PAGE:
If you decide you're ok doing this forever, then the next thing I think you need to do is talk to an accountant or a lawyer or somebody who is familiar with the university and with your specific position there (I assume you're like contract staff or something, and I'm sure there must be others in other departments - maybe what you want to do is talk to some of them. Do they have a union or something? Maybe they can put you in touch.) You should be able to work out things like how to get yourself a standing desk (maybe you can just pay for it yourself?), how to get paid for managing your email (padding your hours seems fine to me, since presumably all your actual jobs are the cause of needing to do it, but find out what the actual deal is), and how much it'd cost to hire someone to deal with the financial paperwork. Is it possible there might be a benefit to incorporating? I have no idea, but there must be someone who can tell you!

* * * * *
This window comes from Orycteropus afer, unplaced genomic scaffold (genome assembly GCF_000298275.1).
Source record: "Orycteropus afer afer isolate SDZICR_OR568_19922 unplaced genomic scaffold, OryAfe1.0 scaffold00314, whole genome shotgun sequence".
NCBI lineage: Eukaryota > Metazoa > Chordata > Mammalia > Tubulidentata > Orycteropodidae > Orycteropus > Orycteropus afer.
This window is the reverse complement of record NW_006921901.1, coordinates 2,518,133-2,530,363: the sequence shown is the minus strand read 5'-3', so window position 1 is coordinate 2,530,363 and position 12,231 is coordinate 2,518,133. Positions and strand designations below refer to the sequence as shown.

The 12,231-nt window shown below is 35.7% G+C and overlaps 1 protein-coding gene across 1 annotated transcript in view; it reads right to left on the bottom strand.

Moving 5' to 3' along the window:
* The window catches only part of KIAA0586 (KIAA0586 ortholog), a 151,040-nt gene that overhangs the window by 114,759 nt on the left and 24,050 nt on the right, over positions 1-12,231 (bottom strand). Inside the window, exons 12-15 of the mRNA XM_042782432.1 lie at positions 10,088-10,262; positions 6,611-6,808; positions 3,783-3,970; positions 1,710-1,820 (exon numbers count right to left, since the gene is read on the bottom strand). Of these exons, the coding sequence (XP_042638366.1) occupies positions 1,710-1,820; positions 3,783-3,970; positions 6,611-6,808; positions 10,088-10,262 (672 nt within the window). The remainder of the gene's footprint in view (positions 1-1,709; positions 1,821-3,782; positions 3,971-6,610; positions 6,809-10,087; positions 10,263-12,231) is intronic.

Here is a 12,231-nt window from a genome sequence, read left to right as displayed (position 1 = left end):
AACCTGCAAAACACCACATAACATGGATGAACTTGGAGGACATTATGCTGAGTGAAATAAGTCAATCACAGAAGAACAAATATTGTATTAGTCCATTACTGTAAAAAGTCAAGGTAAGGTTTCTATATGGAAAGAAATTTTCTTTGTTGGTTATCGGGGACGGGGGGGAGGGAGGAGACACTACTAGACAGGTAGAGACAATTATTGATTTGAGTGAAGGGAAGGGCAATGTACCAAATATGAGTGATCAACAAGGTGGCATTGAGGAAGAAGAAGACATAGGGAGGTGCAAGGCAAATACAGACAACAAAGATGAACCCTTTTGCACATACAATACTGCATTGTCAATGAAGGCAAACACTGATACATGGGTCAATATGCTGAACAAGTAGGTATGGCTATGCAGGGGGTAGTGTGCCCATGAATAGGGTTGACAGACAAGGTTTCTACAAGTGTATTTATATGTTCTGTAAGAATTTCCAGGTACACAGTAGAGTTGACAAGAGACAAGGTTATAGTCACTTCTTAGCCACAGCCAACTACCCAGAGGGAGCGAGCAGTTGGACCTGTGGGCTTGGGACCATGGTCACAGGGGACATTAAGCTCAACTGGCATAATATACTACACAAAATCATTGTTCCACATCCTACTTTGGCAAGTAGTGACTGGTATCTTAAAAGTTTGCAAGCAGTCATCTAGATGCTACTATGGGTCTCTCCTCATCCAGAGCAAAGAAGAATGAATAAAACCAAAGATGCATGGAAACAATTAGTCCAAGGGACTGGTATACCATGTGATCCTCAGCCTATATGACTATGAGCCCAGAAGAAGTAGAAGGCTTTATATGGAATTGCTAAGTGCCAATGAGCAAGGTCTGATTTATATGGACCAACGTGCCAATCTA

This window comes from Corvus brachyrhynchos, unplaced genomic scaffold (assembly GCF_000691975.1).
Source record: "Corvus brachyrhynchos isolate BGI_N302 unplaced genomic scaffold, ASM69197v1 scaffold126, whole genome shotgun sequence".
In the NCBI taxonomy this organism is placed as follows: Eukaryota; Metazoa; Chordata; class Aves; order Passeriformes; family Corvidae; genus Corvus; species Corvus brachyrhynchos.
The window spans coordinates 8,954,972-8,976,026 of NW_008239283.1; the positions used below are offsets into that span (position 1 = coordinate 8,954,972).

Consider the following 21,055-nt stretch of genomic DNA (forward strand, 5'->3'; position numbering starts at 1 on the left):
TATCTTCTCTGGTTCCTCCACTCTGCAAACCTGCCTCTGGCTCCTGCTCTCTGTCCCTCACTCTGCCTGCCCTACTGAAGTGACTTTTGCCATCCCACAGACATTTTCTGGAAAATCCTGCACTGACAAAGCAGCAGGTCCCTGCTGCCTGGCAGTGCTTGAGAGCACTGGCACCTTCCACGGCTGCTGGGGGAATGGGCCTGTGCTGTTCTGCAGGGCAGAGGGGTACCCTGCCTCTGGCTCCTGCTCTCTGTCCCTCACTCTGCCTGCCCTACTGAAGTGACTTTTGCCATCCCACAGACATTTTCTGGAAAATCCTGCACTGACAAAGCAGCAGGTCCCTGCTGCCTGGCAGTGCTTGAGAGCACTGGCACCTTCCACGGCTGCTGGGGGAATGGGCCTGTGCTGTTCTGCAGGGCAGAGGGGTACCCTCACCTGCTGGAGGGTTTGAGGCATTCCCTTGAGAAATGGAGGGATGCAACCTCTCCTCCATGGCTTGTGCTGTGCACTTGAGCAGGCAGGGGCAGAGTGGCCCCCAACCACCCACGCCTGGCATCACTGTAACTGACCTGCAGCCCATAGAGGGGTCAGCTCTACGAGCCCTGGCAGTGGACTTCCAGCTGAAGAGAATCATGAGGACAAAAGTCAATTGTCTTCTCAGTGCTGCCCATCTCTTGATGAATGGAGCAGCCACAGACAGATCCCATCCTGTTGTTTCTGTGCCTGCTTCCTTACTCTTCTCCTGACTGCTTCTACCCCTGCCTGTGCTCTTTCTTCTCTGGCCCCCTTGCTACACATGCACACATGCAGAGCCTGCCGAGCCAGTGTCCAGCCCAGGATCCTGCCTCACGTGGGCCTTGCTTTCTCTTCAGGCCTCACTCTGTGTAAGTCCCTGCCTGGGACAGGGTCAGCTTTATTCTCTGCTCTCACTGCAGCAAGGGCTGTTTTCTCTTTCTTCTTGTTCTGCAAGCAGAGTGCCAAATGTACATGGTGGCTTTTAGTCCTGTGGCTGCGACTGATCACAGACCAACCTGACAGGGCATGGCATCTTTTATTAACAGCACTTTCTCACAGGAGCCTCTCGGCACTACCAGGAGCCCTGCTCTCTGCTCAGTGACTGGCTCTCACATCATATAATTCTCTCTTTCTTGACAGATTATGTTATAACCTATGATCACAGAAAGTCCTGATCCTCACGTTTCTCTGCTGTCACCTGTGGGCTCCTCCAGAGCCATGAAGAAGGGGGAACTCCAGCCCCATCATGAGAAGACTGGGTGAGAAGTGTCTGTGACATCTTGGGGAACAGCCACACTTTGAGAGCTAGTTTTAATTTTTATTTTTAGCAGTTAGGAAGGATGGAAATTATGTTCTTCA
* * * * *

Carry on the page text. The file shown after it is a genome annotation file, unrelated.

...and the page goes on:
Finally, the main thing to change is your attitude about contracting. You have a different job from other people in the department, right? So you're going to get paid differently and for different things. You don't get a salary, you don't get prizes, and you don't get paid time off, but on the other hand, you don't have to be there particular hours, you don't have to deal with a bunch of departmental bullshit (I know you probably think you do, but I guarantee you the actual employees have to deal with more).

If it helps you visualize things, put aside $X every month for your bonus fund, and when you want to take time off, you pay yourself out of there (I'm assuming when you say you don't get holiday, you mean you don't get paid holidays but can take unpaid time - if you can't take any vacation at all your job sucks and you should find a new one). If you want to give yourself an award for doing an awesome job, pay yourself out of your bonus fund. If you have to spend an hour explaining pivot tables to somebody, pay yourself $20. I think it very likely you'll come out ahead compared to the other employees. If you don't feel like that, then maybe you're underpaid and should think about switching jobs (or asking for a raise! do you have any control over that?), but give it a shot first.